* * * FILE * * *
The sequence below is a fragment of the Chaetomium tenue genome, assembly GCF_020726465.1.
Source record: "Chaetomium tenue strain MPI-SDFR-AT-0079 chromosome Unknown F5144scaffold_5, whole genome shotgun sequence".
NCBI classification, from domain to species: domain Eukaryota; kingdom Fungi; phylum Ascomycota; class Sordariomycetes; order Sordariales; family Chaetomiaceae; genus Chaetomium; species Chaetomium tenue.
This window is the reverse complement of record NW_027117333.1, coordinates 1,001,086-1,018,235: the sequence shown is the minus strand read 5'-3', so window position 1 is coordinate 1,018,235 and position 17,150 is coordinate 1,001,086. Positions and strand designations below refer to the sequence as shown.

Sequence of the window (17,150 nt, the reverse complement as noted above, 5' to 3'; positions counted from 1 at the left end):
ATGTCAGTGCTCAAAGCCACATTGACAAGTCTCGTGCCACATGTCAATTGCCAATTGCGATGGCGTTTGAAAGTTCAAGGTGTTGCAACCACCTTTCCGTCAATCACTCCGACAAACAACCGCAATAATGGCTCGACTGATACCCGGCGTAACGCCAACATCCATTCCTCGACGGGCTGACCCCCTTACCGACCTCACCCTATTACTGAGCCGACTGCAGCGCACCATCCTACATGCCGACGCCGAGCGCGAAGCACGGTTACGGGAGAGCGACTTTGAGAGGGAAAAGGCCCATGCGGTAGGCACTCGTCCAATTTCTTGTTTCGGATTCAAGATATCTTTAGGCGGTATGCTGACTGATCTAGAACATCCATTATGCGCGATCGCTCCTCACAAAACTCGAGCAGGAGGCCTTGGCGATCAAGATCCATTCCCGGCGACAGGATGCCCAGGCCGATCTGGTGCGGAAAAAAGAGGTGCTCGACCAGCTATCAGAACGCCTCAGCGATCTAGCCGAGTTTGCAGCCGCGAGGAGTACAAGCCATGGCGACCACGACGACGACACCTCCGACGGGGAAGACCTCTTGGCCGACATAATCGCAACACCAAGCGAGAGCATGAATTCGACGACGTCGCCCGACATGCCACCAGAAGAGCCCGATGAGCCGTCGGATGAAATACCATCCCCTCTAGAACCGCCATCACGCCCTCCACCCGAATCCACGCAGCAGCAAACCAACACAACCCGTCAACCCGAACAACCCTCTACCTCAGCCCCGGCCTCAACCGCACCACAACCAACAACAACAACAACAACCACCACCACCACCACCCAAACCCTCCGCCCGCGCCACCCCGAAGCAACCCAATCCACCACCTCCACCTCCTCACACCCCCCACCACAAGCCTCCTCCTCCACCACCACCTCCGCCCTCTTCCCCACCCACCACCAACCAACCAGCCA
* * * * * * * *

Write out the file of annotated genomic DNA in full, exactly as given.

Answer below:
The sequence below is a fragment of the Chaetomium tenue genome, assembly GCF_020726465.1.
Source record: "Chaetomium tenue strain MPI-SDFR-AT-0079 chromosome Unknown F5144scaffold_5, whole genome shotgun sequence".
NCBI classification, from domain to species: domain Eukaryota; kingdom Fungi; phylum Ascomycota; class Sordariomycetes; order Sordariales; family Chaetomiaceae; genus Chaetomium; species Chaetomium tenue.
This window is the reverse complement of record NW_027117333.1, coordinates 1,001,086-1,018,235: the sequence shown is the minus strand read 5'-3', so window position 1 is coordinate 1,018,235 and position 17,150 is coordinate 1,001,086. Positions and strand designations below refer to the sequence as shown.

Sequence of the window (17,150 nt, the reverse complement as noted above, 5' to 3'; positions counted from 1 at the left end):
ATGTCAGTGCTCAAAGCCACATTGACAAGTCTCGTGCCACATGTCAATTGCCAATTGCGATGGCGTTTGAAAGTTCAAGGTGTTGCAACCACCTTTCCGTCAATCACTCCGACAAACAACCGCAATAATGGCTCGACTGATACCCGGCGTAACGCCAACATCCATTCCTCGACGGGCTGACCCCCTTACCGACCTCACCCTATTACTGAGCCGACTGCAGCGCACCATCCTACATGCCGACGCCGAGCGCGAAGCACGGTTACGGGAGAGCGACTTTGAGAGGGAAAAGGCCCATGCGGTAGGCACTCGTCCAATTTCTTGTTTCGGATTCAAGATATCTTTAGGCGGTATGCTGACTGATCTAGAACATCCATTATGCGCGATCGCTCCTCACAAAACTCGAGCAGGAGGCCTTGGCGATCAAGATCCATTCCCGGCGACAGGATGCCCAGGCCGATCTGGTGCGGAAAAAAGAGGTGCTCGACCAGCTATCAGAACGCCTCAGCGATCTAGCCGAGTTTGCAGCCGCGAGGAGTACAAGCCATGGCGACCACGACGACGACACCTCCGACGGGGAAGACCTCTTGGCCGACATAATCGCAACACCAAGCGAGAGCATGAATTCGACGACGTCGCCCGACATGCCACCAGAAGAGCCCGATGAGCCGTCGGATGAAATACCATCCCCTCTAGAACCGCCATCACGCCCTCCACCCGAATCCACGCAGCAGCAAACCAACACAACCCGTCAACCCGAACAACCCTCTACCTCAGCCCCGGCCTCAACCGCACCACAACCAACAACAACAACAACAACCACCACCACCACCACCCAAACCCTCCGCCCGCGCCACCCCGAAGCAACCCAATCCACCACCTCCACCTCCTCACACCCCCCACCACAAGCCTCCTCCTCCACCACCACCTCCGCCCTCTTCCCCACCCACCACCAACCAACCAGCCA